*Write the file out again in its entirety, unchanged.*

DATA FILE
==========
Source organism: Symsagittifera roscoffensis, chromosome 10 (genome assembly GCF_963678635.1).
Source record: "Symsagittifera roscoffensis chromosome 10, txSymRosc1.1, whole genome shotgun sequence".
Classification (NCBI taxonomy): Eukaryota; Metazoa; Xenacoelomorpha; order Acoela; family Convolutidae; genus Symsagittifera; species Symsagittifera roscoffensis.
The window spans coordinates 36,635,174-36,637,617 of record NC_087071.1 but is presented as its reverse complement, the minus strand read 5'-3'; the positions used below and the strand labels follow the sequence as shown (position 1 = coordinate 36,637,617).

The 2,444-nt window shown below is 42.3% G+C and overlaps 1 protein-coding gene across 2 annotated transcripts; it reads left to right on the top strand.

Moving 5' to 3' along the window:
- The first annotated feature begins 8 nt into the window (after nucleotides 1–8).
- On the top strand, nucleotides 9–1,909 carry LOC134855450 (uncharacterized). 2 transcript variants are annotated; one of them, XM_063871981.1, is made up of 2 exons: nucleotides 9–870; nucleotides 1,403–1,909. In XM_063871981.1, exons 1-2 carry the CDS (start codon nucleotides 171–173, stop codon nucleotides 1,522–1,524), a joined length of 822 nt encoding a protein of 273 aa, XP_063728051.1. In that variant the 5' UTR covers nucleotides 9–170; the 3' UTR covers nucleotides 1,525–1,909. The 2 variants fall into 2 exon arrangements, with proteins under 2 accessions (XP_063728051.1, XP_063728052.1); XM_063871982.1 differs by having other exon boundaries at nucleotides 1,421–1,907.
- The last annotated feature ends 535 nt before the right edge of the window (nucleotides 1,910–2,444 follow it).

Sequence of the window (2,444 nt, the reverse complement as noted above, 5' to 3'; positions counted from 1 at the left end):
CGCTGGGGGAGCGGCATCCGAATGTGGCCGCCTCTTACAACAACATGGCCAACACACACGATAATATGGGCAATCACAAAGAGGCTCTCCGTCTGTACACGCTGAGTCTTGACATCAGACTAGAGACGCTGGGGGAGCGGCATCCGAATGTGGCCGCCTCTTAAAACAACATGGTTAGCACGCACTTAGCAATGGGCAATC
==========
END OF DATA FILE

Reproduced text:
Source organism: Symsagittifera roscoffensis, chromosome 10 (genome assembly GCF_963678635.1).
Source record: "Symsagittifera roscoffensis chromosome 10, txSymRosc1.1, whole genome shotgun sequence".
Classification (NCBI taxonomy): Eukaryota; Metazoa; Xenacoelomorpha; order Acoela; family Convolutidae; genus Symsagittifera; species Symsagittifera roscoffensis.
The window spans coordinates 36,635,174-36,637,617 of record NC_087071.1 but is presented as its reverse complement, the minus strand read 5'-3'; the positions used below and the strand labels follow the sequence as shown (position 1 = coordinate 36,637,617).

The 2,444-nt window shown below is 42.3% G+C and overlaps 1 protein-coding gene across 2 annotated transcripts; it reads left to right on the top strand.

Moving 5' to 3' along the window:
- The first annotated feature begins 8 nt into the window (after nucleotides 1–8).
- On the top strand, nucleotides 9–1,909 carry LOC134855450 (uncharacterized). 2 transcript variants are annotated; one of them, XM_063871981.1, is made up of 2 exons: nucleotides 9–870; nucleotides 1,403–1,909. In XM_063871981.1, exons 1-2 carry the CDS (start codon nucleotides 171–173, stop codon nucleotides 1,522–1,524), a joined length of 822 nt encoding a protein of 273 aa, XP_063728051.1. In that variant the 5' UTR covers nucleotides 9–170; the 3' UTR covers nucleotides 1,525–1,909. The 2 variants fall into 2 exon arrangements, with proteins under 2 accessions (XP_063728051.1, XP_063728052.1); XM_063871982.1 differs by having other exon boundaries at nucleotides 1,421–1,907.
- The last annotated feature ends 535 nt before the right edge of the window (nucleotides 1,910–2,444 follow it).

Sequence of the window (2,444 nt, the reverse complement as noted above, 5' to 3'; positions counted from 1 at the left end):
CGCTGGGGGAGCGGCATCCGAATGTGGCCGCCTCTTACAACAACATGGCCAACACACACGATAATATGGGCAATCACAAAGAGGCTCTCCGTCTGTACACGCTGAGTCTTGACATCAGACTAGAGACGCTGGGGGAGCGGCATCCGAATGTGGCCGCCTCTTAAAACAACATGGTTAGCACGCACTTAGCAATGGGCAATC